Don’t feel guilty after binge-watching TV: people actually plan it

Binge-watching might seem impulsive and hedonistic – certainly not the kind of behavior one would usually be proud of. However, a new study has surprisingly found that people usually tend to carefully plan their binges in advance.

For streaming giants, desperate to see through the crowded market and add ever more subscribers, new research from the University of California-San Diego’s Rady School of Management and School of Global Policy and Strategy is extremely valuable.

First, the study shows that viewers prefer to binge on more sequential and connected content – shows that have an overarching narrative, such as Stranger Things, Succession, or The Handmaid’s Tale.

That means that companies willing to get ahead in the game and avoid canceling so many shows should try to strategically invest in specifically this type of programming – or, of course, they could at least frame content as more connected and, thus, more bingeable.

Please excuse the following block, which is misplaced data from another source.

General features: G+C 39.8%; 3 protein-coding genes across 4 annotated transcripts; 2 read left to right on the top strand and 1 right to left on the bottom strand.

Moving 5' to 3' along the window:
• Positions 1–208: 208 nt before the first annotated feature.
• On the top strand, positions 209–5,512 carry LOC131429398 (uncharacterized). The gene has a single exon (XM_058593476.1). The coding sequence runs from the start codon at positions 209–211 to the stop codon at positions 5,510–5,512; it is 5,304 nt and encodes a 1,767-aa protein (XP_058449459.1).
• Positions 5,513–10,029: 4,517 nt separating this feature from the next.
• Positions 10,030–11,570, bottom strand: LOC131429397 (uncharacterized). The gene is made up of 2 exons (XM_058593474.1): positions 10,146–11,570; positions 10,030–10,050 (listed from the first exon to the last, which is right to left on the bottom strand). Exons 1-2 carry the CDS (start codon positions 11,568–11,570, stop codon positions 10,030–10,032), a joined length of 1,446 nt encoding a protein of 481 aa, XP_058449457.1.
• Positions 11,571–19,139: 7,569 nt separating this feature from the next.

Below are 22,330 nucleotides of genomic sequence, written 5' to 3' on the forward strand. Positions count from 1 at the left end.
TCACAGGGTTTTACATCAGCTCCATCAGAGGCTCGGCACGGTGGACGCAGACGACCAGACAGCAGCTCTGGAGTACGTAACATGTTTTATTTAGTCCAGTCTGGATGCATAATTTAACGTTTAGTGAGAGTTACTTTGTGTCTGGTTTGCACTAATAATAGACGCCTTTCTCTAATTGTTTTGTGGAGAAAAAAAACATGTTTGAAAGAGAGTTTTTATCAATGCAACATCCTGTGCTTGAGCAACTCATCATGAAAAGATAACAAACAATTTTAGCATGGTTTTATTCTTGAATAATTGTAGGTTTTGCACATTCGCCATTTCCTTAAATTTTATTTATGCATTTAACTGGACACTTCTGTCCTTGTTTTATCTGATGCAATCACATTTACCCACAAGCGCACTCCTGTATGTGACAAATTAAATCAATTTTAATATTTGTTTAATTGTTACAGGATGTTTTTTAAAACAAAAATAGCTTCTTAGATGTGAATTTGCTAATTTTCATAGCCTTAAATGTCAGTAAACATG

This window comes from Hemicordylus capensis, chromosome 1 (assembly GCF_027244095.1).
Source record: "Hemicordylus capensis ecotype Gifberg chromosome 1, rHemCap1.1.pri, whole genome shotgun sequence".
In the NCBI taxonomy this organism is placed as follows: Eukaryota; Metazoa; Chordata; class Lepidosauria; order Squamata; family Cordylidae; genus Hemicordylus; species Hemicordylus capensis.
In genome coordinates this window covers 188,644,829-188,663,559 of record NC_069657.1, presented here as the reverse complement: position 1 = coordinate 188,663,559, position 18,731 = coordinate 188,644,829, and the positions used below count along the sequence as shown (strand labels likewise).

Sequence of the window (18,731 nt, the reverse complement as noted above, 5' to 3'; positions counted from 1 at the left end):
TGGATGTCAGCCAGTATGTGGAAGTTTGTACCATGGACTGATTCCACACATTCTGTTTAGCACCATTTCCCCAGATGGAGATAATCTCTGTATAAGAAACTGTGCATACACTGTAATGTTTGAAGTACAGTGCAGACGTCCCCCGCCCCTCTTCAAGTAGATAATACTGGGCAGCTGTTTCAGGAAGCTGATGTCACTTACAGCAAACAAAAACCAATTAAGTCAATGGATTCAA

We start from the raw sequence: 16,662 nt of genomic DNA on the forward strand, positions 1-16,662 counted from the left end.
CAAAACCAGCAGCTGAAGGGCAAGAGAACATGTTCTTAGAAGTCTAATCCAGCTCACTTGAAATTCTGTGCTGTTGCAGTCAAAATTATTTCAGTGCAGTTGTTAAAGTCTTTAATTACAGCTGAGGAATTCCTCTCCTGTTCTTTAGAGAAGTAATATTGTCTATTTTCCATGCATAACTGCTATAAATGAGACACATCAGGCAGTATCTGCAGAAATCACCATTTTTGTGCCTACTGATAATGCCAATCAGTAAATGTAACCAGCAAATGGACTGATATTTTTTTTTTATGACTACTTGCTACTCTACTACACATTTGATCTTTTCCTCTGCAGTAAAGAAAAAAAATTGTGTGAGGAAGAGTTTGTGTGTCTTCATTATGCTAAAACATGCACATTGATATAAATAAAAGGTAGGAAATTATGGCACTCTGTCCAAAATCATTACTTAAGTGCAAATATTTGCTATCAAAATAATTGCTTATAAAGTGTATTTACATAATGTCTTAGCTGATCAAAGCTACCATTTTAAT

How true are the findings in real life, though? Cybernews has reached out to a bunch of Americans and asked whether and how they binge-watch their favorite shows.

It’s not a failure of self-control

The study, a draft copy of which was sent to Cybernews, is named “Planning-to-Binge: Time Allocation for Future Media Consumption”, and reveals that binge-watching TV is actually a pretty common activity planned out by viewers.

“We find that the notion of a show being so interesting that it just sucks people in and they can’t pull away is not the whole story,” said study coauthor Uma Karmarkar, assistant professor of marketing and innovation at UC San Diego’s Rady School of Management and School of Global Policy and Strategy.